As you obviously know by now, I am a hopeless book addict reader. As such I am incapable of going into to a library without checking out books. To make it easier on myself, and to please my family, I mostly check out children’s, young adult and short story type books. That way there are not large stacks of books making me feel guilty because I know I will never read them all.
It was on one such library trip recently that I saw The Song of the Whales. The combination of the cover and the blurb had me intrigued.
Michael’s grandfather has a secret—a secret that’s almost too strange to share . . .
When Michael moves to Israel, he leaves loneliness behind and steps into the light of his grandfather’s magic. Like a sorcerer’s apprentice, Michael learns how to blur the lines between dreams and reality when his grandfather hands down the most precious of gifts—a gift that allows Michael passage into his grandfather’s dreams.
Written with a quiet simplicity that wins the reader over at once Uri Orlev writes in a style so sure and yet so unassuming that it is certain to linger in reader’s minds long after turning the last page.
Turned out to be an interesting and at times moving exploration of friendship, love, loneliness, death and family (not as cliche as it sounds). It jumps around a bit and doesn’t always flow smoothly but it has an appropriate dreamlike quality and the central relationship is quite touching.
The book moves in something like three stages. We have a slow moving get to know Michael and his family stage, a Michael in Israel and gets to know his grandfather and his housekeeper stage and we have the action and conclusion stage. The first stage is a meandering one where we get a glimpse of Michael’s personality and family dynamics. He is a loner, shy and a bit odd even. He seems to relate to adults more than peers. His parents are busy and distracted and wonder why he can’t be more like “normal” kids.
In the second stage we see how Michael and his grandfather connect and relate to each other the tension is introduced in the form of the housekeeper. The pace picks up a bit and the mystery is introduced.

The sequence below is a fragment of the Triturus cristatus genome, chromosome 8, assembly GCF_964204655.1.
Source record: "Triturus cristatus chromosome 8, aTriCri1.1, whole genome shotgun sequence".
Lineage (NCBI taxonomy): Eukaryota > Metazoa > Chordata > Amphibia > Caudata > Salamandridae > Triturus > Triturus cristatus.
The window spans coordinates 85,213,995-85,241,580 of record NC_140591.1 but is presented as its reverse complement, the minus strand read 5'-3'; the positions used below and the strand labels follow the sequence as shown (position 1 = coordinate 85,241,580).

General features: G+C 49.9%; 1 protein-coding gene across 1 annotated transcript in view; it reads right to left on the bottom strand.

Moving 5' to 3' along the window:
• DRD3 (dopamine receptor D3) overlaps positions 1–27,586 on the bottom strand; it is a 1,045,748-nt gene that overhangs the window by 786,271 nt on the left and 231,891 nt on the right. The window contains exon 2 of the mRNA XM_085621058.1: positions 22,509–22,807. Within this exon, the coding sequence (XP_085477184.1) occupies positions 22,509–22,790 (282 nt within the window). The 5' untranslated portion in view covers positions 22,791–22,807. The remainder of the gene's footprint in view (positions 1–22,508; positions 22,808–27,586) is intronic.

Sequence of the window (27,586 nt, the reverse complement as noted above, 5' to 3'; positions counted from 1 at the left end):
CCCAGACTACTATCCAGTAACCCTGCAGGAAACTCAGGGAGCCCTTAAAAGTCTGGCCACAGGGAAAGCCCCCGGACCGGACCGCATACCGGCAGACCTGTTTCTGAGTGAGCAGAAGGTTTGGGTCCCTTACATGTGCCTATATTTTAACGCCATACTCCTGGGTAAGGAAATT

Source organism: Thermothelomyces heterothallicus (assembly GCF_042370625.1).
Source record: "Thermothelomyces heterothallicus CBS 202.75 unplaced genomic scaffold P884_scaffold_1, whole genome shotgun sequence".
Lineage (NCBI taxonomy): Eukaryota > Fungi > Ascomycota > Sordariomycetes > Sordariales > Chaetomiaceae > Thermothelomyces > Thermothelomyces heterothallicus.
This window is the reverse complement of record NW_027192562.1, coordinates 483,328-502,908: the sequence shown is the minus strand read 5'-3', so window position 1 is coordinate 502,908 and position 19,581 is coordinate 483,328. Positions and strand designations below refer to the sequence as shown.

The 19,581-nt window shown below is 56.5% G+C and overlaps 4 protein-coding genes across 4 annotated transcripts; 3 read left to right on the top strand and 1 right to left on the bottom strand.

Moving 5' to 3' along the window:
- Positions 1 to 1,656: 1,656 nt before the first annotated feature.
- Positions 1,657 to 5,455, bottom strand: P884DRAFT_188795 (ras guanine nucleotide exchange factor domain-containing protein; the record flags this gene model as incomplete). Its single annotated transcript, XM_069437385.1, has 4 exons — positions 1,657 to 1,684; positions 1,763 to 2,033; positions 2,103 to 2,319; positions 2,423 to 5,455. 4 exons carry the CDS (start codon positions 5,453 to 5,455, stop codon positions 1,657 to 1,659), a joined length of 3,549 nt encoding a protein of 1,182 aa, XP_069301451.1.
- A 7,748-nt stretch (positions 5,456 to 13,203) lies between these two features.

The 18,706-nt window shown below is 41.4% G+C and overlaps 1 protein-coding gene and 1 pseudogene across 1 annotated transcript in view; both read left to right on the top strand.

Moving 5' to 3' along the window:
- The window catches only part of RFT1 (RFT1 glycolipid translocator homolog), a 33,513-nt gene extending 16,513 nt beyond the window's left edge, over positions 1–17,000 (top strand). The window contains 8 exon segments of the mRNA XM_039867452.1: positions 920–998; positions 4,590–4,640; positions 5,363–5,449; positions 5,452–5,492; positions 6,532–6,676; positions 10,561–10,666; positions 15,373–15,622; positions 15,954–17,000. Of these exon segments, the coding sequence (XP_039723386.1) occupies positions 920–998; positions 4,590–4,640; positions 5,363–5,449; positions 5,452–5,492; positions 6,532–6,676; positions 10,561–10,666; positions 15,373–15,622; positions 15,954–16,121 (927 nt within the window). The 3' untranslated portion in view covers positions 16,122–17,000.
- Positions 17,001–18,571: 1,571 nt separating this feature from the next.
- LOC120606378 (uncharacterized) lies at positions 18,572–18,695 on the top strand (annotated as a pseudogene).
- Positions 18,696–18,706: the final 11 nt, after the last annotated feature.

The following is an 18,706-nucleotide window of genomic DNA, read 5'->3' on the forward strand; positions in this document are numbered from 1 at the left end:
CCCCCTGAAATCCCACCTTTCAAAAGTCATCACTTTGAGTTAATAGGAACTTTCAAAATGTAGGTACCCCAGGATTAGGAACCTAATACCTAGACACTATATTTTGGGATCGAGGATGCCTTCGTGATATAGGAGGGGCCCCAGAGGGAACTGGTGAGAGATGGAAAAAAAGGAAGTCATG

And then suddenly the actions seem to come quite quickly and almost suddenly the story is over.
This doesn’t all quite fit together to my mind. But there is a simplicity and straightforwardness to the story that gives it a natural and human feel. Michael and his family are quirky in the way that real families are and his interactions with adults are endearing and sometimes poignant.
There is a surrealist or magical realism element which is mysterious and hard to pin down. And there is an otherworldly or dreamlike feel to the story that matches the plot. It also puts some distance between the reader and the difficult issues of love and death of family and relationships. For younger readers I imagine this is a good thing.
Michael’s personality began to grow on me and I found the relationship between him and his grandfather touching. At a time when they both needed it, they found a friendship. At the same time, Michael is able to understand his family more and begin to grow up and see the world with a wider lens.
I am not sure how middle grade readers would react to it, but I found it to be an interesting, if slightly odd, read.
Latest posts by Kevin Holtsberry (see all)
- The Blind Contessa’s New Machine by Carey Wallace - 28 July, 2015
- Review: Jack in the Green by Charles de Lint - 8 July, 2015
- Review: Listening to the Bible: The Art of Faithful Biblical Interpretation - 3 July, 2015